Dealer Convicted of "False Shuffle" Scheme - NBC 7 San Diego

Dealer Convicted of "False Shuffle" Scheme

The former dealer and his buddies stole more than $1 million from one casino



    Dealer Convicted of "False Shuffle" Scheme
    Prosecutors say between 2002 and 2005, Tran and the others used a "false shuffle" scheme to cheat at blackjack and baccarat.

    A former casino dealer cheated one casino out of more than $1 million and, with his co-conspirators, targeted casinos all over the U.S. including several in San Diego County.

    Mike Waseleski, 46, was convicted by a federal jury Wednesday for his role in the so-called “Tran Organization” headquartered here in San Diego.

    In the cheating scheme, Waseleski would “false shuffle” the cards during games creating what’s called “slugs” or groups of unshuffled cards, according to investigators.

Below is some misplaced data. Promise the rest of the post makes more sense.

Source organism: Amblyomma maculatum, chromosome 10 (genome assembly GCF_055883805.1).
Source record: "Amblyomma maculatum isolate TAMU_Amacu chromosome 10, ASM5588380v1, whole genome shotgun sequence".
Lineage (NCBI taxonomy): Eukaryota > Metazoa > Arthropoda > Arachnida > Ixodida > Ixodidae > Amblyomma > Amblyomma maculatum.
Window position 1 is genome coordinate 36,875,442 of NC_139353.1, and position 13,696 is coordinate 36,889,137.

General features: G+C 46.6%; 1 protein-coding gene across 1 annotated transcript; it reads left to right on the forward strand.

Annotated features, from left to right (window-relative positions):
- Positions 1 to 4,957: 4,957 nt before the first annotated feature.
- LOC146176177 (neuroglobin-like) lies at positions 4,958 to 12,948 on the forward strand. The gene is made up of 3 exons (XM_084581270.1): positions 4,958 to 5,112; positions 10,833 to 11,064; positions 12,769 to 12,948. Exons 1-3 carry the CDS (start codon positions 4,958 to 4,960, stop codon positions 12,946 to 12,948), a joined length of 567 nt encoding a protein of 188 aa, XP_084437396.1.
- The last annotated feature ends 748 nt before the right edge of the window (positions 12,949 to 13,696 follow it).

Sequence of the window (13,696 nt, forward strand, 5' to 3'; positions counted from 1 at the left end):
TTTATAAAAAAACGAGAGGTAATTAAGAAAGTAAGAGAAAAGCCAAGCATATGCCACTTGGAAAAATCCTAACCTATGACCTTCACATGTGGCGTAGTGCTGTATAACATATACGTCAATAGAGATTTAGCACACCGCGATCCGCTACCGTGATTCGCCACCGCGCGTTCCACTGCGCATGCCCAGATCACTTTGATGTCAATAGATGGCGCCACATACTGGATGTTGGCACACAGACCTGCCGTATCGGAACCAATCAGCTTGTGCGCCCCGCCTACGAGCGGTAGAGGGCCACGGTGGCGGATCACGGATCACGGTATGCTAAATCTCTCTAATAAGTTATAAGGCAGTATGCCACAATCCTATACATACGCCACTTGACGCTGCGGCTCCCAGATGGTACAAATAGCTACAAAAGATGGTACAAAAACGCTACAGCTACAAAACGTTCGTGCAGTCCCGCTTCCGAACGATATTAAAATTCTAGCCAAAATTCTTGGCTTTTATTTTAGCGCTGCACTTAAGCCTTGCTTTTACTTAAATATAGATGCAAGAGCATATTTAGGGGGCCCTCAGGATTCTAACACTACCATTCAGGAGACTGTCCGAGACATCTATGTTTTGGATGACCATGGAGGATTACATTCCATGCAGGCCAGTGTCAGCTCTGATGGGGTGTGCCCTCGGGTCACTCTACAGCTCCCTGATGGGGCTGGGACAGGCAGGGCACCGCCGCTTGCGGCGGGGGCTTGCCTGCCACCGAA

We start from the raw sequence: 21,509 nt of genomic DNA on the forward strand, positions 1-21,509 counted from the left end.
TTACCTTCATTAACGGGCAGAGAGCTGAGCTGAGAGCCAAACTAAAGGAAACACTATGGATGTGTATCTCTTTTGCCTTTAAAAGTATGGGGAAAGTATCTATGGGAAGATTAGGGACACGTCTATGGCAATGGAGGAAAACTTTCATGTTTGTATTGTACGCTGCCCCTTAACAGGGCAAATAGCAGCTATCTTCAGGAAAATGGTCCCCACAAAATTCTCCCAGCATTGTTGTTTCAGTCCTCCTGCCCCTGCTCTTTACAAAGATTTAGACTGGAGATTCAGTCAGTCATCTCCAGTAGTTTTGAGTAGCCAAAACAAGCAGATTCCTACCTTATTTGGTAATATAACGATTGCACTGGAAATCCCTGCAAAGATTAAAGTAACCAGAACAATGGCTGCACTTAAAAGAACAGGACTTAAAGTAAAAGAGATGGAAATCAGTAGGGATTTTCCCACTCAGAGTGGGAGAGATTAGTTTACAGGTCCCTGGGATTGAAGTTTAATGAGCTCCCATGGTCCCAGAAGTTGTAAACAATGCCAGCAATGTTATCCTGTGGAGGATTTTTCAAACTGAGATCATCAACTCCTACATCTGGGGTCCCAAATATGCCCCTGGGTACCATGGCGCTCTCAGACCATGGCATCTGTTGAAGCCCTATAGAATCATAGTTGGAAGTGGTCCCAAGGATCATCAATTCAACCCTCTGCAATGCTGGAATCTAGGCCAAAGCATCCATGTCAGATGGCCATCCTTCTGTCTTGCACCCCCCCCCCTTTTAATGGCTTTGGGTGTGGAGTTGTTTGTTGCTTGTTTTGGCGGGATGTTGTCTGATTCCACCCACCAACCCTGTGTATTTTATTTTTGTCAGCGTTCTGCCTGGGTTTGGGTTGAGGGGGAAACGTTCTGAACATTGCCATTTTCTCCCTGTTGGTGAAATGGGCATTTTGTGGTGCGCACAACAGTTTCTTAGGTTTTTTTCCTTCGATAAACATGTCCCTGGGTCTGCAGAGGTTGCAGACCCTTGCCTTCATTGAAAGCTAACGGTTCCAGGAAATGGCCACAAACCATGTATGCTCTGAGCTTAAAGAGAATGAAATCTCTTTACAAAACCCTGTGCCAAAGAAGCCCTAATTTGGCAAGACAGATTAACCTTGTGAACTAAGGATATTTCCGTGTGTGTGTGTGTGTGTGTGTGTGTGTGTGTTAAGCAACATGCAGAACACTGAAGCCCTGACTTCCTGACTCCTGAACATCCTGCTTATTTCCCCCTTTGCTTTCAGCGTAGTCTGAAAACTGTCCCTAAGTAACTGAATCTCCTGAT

A member of the organization would signal to the card dealer to perform a false shuffle and members of the group would then bet on the known order of cards when the slug appeared on the table.

    According to evidence presented at trial, members of the organization used sophisticated mechanisms for tracking the order of cards during games, including hidden transmitter devices and specially created software that would predict the order in which cards would reappear during blackjack games, prosecutors wrote in a prepared news release.

    Prosecutors said the defendants admitted to targeting 27 casinos including Sycuan Casino in El Cajon, Calif., Pechanga Resort and Casino in Temecula, Calif. and Barona Valley Ranch Casino and Resort in Lakeside, Calif.

    The “Tran Organization” ringleader, Phuong Quoc Truong, pleaded guilty to conspiracy to conduct a racketeering enterprise in April 2008. He was ordered to serve 70 months in prison, pay $5.7 million in restitution and nearly $2.8 million in fines at his sentencing in March 2010.

    Forty other defendants have pleaded guilty in the cheating ring.

    At sentencing, scheduled for March 28, 2011, Waseleski faces a maximum penalty of five years in prison, a $250,000 fine and payment of restitution to the victim.